For the past several nights, Donald Trump has been in my nightmares. Here in Holland, people have been asking me about the election pretty non-stop, wanting to know my thoughts on his chances of winning and looking to me for answers for how someone with literally no experience in public service could advance so far in consideration for the job of President of the United States. I try to keep it light; although my friends know me to be passionate about my politics, I don't talk about it too much at work. I also just don't know how to answer these questions. I explain the word "plurality" a lot.
The last few days have been different, though. Watching the debate yesterday morning crushed my usually buoyant spirits. I sat inside all day combing the Internet, reading responses and polling and searching, searching, searching for a website that would tell me this was all a bad dream.
I found the feed of a woman on Twitter who asked women to tweet their assaults to her. The responses are breathtaking. The brevity required by Twitter's 140 character limit makes them piercing and the volume of replies is staggering. Over the weekend, they were rolling in at a rate of one per second. The woman who posted the initial call said that scrolling through her feed it "looks like there is a war on women."
This is the point at which a dam inside me began to crack.
I consider myself lucky to have never been raped. Just think about that sentence. Here I sit, a third of the way through my first century on this earth, feeling lucky that someone hasn't taken it upon himself to force a part of his body inside mine without my consent.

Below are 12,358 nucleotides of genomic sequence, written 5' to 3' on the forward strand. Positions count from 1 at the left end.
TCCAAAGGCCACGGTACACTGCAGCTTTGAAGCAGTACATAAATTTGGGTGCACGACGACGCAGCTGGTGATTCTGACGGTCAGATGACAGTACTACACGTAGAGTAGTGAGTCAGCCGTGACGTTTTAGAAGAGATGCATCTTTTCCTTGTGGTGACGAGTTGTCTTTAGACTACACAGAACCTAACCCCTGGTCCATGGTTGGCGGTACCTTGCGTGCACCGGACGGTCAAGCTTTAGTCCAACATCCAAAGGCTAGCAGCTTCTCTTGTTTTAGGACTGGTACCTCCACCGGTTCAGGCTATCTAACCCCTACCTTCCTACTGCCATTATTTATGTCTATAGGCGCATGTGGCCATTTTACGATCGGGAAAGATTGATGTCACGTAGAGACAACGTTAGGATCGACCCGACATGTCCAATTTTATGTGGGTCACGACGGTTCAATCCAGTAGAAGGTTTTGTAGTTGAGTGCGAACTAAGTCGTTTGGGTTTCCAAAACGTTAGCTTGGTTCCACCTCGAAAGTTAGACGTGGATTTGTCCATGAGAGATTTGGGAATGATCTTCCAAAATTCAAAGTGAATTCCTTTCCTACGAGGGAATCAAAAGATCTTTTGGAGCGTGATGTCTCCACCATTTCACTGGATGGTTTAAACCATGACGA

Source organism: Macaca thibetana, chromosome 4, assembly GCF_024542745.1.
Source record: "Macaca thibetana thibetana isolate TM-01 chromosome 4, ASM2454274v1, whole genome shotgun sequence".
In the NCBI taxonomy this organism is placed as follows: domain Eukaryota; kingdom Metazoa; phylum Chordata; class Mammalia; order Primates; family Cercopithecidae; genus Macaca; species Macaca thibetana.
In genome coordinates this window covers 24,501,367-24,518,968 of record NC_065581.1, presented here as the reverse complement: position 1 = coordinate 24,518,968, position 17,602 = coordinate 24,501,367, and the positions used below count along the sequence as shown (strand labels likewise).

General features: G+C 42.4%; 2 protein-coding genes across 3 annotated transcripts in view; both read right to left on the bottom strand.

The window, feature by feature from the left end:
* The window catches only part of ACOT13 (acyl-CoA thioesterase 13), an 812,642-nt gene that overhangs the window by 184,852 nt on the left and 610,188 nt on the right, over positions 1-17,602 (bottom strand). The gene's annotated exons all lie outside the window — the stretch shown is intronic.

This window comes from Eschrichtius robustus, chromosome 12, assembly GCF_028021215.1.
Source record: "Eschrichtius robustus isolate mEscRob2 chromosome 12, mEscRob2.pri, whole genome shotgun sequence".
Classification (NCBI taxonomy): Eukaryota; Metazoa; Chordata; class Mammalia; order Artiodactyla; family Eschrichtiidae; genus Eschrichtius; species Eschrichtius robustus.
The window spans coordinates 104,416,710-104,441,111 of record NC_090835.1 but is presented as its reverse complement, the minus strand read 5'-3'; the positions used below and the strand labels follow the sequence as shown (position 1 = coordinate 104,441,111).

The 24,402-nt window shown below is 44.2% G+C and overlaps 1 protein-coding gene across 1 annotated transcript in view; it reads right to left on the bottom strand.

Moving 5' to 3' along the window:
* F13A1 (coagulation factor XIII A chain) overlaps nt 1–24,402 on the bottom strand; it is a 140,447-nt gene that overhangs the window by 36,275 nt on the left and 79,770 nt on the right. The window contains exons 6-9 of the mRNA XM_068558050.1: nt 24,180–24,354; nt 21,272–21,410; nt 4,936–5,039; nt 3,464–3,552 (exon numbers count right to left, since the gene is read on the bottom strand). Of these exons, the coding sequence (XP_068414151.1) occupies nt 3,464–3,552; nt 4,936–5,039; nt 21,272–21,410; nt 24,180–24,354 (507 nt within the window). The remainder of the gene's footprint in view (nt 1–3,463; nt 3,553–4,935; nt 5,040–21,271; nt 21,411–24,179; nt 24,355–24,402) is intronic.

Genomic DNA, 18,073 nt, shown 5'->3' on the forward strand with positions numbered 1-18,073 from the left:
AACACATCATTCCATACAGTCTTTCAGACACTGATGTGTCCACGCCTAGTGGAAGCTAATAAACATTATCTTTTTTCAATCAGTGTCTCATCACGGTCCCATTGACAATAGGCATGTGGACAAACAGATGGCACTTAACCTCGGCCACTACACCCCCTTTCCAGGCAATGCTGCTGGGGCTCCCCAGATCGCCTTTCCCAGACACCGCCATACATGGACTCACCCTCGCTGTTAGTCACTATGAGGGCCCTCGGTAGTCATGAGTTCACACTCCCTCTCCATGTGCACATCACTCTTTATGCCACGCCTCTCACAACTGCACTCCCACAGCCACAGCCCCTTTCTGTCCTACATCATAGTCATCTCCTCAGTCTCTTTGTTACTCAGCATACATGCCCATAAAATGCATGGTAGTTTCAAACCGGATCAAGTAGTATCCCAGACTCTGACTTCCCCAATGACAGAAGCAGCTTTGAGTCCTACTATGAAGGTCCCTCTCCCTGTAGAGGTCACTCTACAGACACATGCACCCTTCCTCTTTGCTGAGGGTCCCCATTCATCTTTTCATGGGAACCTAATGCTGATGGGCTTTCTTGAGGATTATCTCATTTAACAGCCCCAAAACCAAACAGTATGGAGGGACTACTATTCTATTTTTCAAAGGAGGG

Yet. I've been around long enough to know that I can't let my guard down. I've been around long enough to know that I have to be careful around men. Every day. Every time. Not because they're all bad, in fact I'm optimistic enough to believe that the majority would never do anything to hurt anyone. But the bad ones look just like the good ones and you truly never know until it's too late.
Reading through the Twitter feed, I saw many responses that mirror experiences I've had.
Yes, I was groped and had my shirt ripped off while crowdsurfing (13). Yep, I received sexually explicit emails from the adult friend of a family I babysat for (14). And in my adult life, I have found myself a few times in situations where the lines of consent were blurry; in private moments I have been pressured and cajoled to "give up" more of myself than I wanted to. The few times this happened to me it was always by seemingly progressive, sensitive men who probably to this day identify as feminists.
"Come on," one of them whispered late at night, while we both crashed in a friend's living room after everyone had gone to bed. "It's just bodies." (24)
It's heartbreaking to me that the most sexualized presidential election in history also happens to be the first with a female candidate from a major political party but sadly I am not surprised.
As women move through the world we are under a constant pressure to which most men are oblivious. Cautiously protecting oneself while being careful to never be unfriendly is an exhausting high wire act that has become second nature to most women that I know.
In the ugly tapes released over the weekend Donald Trump doesn't just casually objectify women, but he also describes himself as one of the bad ones, a member of the silent, aggressive, dangerous opposing army against which women must always be on guard. By dismissing this banter as "locker room talk," he is signaling permission, sending the message to other men that it is acceptable to talk, think and act this way. It is clear to me that a man like that cannot represent me or the country I believe in.
I'm also haunted by one last looming question: if that's what he says on a bus full of strangers, in conversation with a man he barely knows who happens to be an entertainment journalist, moments after a sound technician has placed a microphone on his body...what would he say in an actual locker room?